Background and Aims: Inflammatory bowel disease (IBD) is a chronic gastrointestinal inflammatory disorder with increasing global prevalence. The risk of IBD in patients with schizophrenia remains unclear. We aim to investigate the risk of new-onset IBD in patients with schizophrenia compared with matched controls. Methods: We conducted a retrospective, population-based cohort study utilising patient data from the Taiwan National Health Insurance Research Database collected between January 1, 2001, and December 31, 2011. Patients diagnosed with schizophrenia by board-certified psychiatrists without prior diagnosis of IBD were enrolled and matched to controls in 1:4 fashion by age, sex, residence, income level and medical comorbidities. Adjusted hazard ratios (HRs) for new-onset IBD and sub-analyses were determined using Cox regression analysis with adjustments. Results: Among 116 164 patients with schizophrenia and 464 656 matched controls, overall incidence of IBD among patients was significantly higher (1.14% vs. 0.25%). Average age of IBD diagnosis was 46.82 among patients with schizophrenia, versus 55.30 among controls. The HR of developing IBD among patients was 3.28, with a 95% confidence interval (95% CI) 2.49–4.33. IBD risk was higher among patients with psychiatric admissions more than once per year (HR 7.99, 95% CI 5.25–12.15) compared to those hospitalised less frequently (HR 2.72, 95% CI 2.03–3.66). Conclusions: This population-based cohort study demonstrates a significant association between schizophrenia and subsequent IBD development. Patients with schizophrenia develop IBD at a younger age, and the risk increases with inadequately controlled schizophrenia. Physician vigilance and awareness of this correlation will improve IBD diagnosis and management among this vulnerable patient population.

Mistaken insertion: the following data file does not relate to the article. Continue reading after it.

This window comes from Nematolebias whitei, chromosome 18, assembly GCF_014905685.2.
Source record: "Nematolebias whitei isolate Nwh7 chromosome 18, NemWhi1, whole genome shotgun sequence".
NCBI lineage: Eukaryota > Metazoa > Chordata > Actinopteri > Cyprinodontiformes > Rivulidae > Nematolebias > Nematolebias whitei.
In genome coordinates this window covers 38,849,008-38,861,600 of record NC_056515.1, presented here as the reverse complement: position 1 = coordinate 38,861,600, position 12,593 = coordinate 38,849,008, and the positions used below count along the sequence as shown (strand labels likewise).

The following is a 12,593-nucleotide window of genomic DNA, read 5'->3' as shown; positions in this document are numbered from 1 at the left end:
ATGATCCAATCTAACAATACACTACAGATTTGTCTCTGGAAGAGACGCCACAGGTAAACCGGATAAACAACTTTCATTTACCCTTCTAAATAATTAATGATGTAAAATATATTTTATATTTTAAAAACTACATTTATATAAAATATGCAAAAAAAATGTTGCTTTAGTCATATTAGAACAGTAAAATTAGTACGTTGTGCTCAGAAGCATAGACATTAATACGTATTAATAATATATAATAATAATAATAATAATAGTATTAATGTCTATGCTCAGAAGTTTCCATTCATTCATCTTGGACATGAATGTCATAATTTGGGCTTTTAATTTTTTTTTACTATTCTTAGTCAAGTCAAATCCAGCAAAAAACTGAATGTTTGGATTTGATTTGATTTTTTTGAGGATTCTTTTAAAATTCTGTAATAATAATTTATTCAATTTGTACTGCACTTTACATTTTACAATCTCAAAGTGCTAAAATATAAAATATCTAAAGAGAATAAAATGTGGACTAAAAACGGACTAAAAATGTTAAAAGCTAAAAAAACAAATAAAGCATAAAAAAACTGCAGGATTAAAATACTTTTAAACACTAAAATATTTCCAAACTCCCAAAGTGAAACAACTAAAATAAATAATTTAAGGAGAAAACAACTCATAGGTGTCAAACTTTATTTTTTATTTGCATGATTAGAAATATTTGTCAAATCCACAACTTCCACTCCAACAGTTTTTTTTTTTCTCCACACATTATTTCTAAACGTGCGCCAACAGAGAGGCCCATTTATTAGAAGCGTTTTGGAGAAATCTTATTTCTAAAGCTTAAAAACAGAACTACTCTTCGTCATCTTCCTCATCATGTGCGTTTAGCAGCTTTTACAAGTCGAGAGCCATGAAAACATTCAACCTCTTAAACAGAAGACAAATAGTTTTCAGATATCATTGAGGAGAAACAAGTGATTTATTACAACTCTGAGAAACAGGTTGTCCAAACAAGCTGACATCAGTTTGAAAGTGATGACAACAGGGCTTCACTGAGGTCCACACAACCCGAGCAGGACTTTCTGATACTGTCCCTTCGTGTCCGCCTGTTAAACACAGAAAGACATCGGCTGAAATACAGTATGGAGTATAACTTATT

|Journal||Alimentary Pharmacology and Therapeutics|
|State||Accepted/In press - 2022|
- cohort studies
- gastrointestinal microbiome
- inflammatory bowel disease